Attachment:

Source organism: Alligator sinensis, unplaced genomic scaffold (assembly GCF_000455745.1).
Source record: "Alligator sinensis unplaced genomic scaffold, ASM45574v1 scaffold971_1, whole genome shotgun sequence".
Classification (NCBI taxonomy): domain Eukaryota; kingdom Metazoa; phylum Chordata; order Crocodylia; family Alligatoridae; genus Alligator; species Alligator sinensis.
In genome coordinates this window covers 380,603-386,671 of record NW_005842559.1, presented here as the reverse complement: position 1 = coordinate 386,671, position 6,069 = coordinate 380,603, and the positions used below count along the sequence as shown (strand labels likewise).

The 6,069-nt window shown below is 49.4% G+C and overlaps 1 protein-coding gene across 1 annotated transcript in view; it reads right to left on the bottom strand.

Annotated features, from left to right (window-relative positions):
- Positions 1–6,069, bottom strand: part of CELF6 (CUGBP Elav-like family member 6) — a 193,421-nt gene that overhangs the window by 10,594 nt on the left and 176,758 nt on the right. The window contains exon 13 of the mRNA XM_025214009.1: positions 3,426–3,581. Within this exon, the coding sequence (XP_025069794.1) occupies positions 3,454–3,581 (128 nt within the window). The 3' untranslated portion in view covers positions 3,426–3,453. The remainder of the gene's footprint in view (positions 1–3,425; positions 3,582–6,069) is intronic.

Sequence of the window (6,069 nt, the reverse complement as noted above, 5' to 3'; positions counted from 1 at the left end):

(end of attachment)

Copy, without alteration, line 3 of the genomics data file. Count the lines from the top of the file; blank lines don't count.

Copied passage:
Classification (NCBI taxonomy): domain Eukaryota; kingdom Metazoa; phylum Chordata; order Crocodylia; family Alligatoridae; genus Alligator; species Alligator sinensis.